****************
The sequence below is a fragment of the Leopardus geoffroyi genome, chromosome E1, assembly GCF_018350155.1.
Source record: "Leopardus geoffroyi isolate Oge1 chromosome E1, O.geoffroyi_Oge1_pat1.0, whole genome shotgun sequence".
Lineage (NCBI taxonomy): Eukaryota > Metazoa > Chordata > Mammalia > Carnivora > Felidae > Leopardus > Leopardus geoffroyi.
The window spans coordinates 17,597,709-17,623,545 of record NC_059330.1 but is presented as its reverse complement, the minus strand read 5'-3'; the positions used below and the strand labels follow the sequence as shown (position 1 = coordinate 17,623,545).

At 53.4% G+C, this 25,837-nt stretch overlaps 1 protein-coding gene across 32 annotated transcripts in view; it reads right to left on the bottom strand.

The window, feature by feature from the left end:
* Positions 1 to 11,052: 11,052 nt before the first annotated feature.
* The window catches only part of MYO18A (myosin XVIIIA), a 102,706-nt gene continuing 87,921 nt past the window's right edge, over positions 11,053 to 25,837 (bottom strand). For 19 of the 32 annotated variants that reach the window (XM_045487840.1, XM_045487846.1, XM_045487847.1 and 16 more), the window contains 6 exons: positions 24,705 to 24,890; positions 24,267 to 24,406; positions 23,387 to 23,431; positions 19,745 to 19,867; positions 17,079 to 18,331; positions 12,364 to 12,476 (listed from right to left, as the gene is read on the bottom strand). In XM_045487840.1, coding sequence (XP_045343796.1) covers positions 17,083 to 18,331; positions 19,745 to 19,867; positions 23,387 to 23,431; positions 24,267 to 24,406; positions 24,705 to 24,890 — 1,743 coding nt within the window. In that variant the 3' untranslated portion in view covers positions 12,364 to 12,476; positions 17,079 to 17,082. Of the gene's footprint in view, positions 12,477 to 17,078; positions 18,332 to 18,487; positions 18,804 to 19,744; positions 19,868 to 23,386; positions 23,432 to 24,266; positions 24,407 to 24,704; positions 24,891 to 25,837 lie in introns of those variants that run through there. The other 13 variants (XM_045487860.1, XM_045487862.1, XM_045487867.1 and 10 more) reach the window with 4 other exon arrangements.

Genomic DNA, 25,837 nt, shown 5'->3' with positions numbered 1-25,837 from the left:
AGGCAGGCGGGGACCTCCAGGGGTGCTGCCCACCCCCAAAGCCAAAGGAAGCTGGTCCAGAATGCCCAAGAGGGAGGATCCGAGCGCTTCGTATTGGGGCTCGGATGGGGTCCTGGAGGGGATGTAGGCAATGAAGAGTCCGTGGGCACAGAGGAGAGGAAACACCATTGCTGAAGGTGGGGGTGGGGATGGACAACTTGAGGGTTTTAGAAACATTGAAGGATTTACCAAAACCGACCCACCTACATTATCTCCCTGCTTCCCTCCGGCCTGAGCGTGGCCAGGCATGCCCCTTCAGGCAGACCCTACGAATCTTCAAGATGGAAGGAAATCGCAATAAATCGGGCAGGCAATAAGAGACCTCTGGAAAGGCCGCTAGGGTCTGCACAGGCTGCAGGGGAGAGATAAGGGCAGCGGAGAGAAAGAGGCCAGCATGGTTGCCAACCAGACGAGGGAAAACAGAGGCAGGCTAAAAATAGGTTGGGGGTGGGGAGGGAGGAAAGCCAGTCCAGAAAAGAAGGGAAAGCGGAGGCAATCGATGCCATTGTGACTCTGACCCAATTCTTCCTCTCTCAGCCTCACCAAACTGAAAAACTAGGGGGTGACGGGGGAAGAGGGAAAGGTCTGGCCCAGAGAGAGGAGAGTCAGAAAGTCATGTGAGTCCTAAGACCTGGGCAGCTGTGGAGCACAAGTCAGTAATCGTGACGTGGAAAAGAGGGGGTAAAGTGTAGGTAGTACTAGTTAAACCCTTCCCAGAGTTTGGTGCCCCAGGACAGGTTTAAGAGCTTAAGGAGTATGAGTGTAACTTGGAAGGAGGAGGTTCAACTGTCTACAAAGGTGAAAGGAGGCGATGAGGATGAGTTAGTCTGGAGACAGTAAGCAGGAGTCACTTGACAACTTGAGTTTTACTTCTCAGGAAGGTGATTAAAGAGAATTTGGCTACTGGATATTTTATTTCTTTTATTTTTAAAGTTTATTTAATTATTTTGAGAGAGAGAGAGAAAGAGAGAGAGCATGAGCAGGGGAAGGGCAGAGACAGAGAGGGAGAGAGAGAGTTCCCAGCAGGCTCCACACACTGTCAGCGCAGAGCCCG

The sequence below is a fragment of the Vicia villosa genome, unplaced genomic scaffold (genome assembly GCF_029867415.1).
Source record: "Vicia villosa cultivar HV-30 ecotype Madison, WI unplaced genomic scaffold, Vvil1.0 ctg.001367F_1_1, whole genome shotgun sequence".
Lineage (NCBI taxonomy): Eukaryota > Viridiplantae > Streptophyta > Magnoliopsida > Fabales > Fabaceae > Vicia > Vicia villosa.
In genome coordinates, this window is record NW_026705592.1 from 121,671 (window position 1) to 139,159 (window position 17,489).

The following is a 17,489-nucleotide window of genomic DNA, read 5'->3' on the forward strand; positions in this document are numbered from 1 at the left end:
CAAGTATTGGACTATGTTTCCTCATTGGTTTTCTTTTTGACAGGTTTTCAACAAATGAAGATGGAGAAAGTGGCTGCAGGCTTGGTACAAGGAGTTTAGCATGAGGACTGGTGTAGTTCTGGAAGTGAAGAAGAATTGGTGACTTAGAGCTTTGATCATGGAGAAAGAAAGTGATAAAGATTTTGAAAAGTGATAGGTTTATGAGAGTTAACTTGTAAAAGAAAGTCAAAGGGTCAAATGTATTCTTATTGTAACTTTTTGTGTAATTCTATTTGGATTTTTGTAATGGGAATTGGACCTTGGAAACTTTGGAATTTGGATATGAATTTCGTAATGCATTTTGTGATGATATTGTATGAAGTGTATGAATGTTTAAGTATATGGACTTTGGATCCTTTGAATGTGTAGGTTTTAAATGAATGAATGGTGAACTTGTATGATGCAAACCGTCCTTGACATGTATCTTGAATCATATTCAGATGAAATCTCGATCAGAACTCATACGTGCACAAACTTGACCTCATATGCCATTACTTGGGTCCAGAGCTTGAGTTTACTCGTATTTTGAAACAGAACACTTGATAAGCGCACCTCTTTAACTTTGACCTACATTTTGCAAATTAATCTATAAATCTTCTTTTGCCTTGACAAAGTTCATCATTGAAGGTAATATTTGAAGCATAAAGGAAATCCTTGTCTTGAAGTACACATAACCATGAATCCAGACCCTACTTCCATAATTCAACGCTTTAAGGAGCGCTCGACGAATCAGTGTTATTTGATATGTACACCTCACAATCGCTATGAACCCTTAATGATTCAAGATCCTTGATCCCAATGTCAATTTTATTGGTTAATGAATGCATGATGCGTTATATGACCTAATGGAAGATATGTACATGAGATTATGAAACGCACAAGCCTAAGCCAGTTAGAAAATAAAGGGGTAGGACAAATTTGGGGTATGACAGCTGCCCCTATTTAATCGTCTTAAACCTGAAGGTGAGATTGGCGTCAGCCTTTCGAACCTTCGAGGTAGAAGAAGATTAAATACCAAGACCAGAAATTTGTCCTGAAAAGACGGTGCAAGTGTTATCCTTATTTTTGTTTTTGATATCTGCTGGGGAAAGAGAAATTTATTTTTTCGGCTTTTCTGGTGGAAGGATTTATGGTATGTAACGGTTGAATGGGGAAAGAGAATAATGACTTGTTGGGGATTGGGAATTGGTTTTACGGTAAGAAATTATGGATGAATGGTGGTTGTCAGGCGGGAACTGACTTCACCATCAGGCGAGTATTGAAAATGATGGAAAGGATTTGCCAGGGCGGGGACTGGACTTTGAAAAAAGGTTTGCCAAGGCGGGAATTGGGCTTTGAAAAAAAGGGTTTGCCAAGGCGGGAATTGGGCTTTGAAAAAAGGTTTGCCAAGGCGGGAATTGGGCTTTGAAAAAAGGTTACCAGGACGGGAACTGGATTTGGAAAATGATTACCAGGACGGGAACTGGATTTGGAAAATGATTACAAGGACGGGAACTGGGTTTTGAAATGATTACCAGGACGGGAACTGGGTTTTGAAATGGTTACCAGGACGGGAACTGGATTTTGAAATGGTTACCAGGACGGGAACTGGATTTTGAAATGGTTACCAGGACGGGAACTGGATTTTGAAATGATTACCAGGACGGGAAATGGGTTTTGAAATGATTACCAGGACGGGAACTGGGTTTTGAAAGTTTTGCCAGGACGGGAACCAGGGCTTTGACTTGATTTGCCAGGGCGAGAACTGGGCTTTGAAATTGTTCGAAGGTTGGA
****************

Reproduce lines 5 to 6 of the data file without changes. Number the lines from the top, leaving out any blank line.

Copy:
At 53.4% G+C, this 25,837-nt stretch overlaps 1 protein-coding gene across 32 annotated transcripts in view; it reads right to left on the bottom strand.

The window, feature by feature from the left end: